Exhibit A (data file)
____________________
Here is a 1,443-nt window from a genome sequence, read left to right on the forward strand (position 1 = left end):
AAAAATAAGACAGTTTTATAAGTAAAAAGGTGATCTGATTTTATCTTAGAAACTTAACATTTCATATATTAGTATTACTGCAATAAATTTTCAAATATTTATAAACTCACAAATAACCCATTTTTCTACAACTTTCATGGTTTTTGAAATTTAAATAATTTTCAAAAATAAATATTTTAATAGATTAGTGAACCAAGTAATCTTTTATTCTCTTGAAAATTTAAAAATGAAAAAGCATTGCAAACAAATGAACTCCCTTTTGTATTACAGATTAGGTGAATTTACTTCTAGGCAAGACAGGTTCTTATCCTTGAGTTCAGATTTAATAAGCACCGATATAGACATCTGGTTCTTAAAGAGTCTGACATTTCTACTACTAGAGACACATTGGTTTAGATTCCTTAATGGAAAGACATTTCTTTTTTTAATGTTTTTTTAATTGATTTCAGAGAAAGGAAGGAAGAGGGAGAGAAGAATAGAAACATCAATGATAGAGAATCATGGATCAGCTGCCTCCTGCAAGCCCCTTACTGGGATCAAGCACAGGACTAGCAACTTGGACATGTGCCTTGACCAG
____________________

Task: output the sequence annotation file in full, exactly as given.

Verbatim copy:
Here is a 1,443-nt window from a genome sequence, read left to right on the forward strand (position 1 = left end):
AAAAATAAGACAGTTTTATAAGTAAAAAGGTGATCTGATTTTATCTTAGAAACTTAACATTTCATATATTAGTATTACTGCAATAAATTTTCAAATATTTATAAACTCACAAATAACCCATTTTTCTACAACTTTCATGGTTTTTGAAATTTAAATAATTTTCAAAAATAAATATTTTAATAGATTAGTGAACCAAGTAATCTTTTATTCTCTTGAAAATTTAAAAATGAAAAAGCATTGCAAACAAATGAACTCCCTTTTGTATTACAGATTAGGTGAATTTACTTCTAGGCAAGACAGGTTCTTATCCTTGAGTTCAGATTTAATAAGCACCGATATAGACATCTGGTTCTTAAAGAGTCTGACATTTCTACTACTAGAGACACATTGGTTTAGATTCCTTAATGGAAAGACATTTCTTTTTTTAATGTTTTTTTAATTGATTTCAGAGAAAGGAAGGAAGAGGGAGAGAAGAATAGAAACATCAATGATAGAGAATCATGGATCAGCTGCCTCCTGCAAGCCCCTTACTGGGATCAAGCACAGGACTAGCAACTTGGACATGTGCCTTGACCAG